Former President Jimmy Carter with Karin Ryan, the Carter Center’s senior policy adviser for human rights, at this month’s 12th Human Rights Defenders Forum at the Carter Center on Tuesday, October 15, 2019. Carter has been walking with a cane since breaking his hip in May. On Monday, he fell and fractured his pelvis. (Hyosub Shin / Hyosub.Shin@ajc.com)

Pelvic fracture lands Jimmy Carter in the hospital

Jimmy Carter has never mastered the art of slowing down.

Even at the risk of his health.

The former president, who seems more comfortable working a farm or fishing than he is sitting in an office, fell and suffered what a spokeswoman described as a “minor pelvic fracture” Monday night. It was his third fall since May, when he broke his hip, and his second in less than a month, according to the Carter Center.

“He is in good spirits and is looking forward to recovering at home,” tweeted Carter Center spokeswoman Deanna Congileo at 7:14 a.m. Tuesday.

She offered no other details.

The 95-year-old was admitted to the Phoebe Sumter Medical Center in Americus for observation. The regular Sunday school class that he teaches at Maranatha Baptist Church in Plains has been canceled this weekend.

At the Democratic Party of Georgia’s annual fundraising dinner on Tuesday, the crowd of hundreds held a moment of silence for the former president. State Sen. Nikema Williams, the party chairwoman, noted that she named her son Carter after the Georgia Democrat.

“He is very special to me and my family, and we wish him a speedy recovery and I know that all of the Democrats in this room and across the country know he is the epitome of what we need to be looking to for leadership.”

Bobby Salter, who runs Bobby Salter’s Plain Peanuts, told WSB-TV that, while he was sad to hear that his old friend was in the hospital, he isn’t worried.

“I have not heard from the family how he’s doing,” said Salter, whose business has a giantHOME OF JIMMY CARTER” sign in front of it. “I feel like he’s doing pretty good because I haven’t heard anything. But it’s just one of them things I reckon you have to go through when you start getting a little old.”

Carter has been using a cane to get around since breaking his hip this spring.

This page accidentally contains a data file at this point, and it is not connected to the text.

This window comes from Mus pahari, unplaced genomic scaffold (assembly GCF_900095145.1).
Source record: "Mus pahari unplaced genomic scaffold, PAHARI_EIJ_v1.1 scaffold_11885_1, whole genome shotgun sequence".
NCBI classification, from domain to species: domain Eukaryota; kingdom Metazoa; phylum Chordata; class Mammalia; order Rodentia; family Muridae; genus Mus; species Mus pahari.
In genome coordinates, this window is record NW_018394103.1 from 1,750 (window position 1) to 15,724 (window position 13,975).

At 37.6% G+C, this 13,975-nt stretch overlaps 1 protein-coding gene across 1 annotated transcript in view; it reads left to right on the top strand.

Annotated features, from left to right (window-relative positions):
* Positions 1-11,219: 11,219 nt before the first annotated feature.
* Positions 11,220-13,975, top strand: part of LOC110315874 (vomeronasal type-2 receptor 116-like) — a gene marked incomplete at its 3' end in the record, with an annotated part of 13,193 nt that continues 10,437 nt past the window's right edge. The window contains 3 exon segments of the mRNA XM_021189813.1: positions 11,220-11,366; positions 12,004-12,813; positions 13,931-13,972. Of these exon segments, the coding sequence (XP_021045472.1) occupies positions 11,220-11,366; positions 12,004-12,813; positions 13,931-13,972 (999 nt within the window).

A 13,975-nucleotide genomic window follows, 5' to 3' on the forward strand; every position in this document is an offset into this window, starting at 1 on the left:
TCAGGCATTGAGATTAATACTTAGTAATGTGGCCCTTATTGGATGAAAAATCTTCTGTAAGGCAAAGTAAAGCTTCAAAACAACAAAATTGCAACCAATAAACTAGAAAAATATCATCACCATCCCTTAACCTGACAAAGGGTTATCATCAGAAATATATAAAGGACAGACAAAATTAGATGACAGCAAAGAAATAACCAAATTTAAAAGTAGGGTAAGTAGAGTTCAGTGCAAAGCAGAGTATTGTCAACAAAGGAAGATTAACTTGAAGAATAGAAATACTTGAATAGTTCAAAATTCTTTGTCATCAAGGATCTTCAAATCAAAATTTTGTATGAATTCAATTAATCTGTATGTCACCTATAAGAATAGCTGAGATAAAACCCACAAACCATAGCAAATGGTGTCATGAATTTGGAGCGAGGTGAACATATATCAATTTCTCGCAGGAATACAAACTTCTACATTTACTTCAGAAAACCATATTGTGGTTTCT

With his wife constantly at his side, the last 12 months have been eventful for Carter.

In March, he passed George H.W. Bush to become the oldest living former president.

On Oct. 1, he became the first former president to reach the age of 95. And on Oct. 17, he and Rosalynn Carter, 92, became the longest-married presidential couple.

Many have marveled at the 39th president’s energy.

He was on his way to a turkey hunt when he fell and broke his hip, requiring surgery.

Earlier this month, hours before boarding a plane for Nashville to build houses for Habitat for Humanity, he fell and cut his head. He suffered a black eye and had to get 14 stitches.

He made it to an evening concert in Tennessee to rally volunteers ahead of his 36th home building project for Habitat for Humanity and returned to teaching Sunday school at his Plains church two weeks after his hip surgery.

Quick recoveries seem to be a pattern. In December 2015, just months after he was diagnosed with metastatic melanoma that had spread to his brain, Carter announced that he has beaten it.

In the days before his latest birthday, Carter told The Atlanta Journal-Constitution that he has been going through strenuous physical therapy to recover from hip surgery, but admitted that he had “limited endurance.”

Last month, to kick off the Carter Center’s Carter Conversation series, the former president hinted at the fact that he was going to slow down his work at his namesake institution, which is already being run by a team of leaders, including his grandson, Jason Carter.

He also told that crowd that his speech that evening could be the last time his remarks kicked off the lecture series.

Jason Carter said at the time that his grandparents had already “pulled back a lot” on their Carter Center obligations. Three weeks later, the former president was back at the Carter Center hosting a forum on human rights.

“I have been blessed with good health, and I have been blessed with adequate vigor and a good mind,” Carter said then. “I would say that, except for my physical limitations, I don’t see any real differences in my older years than I did earlier.”

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Staff writer Greg Bluestein contributed to this report.

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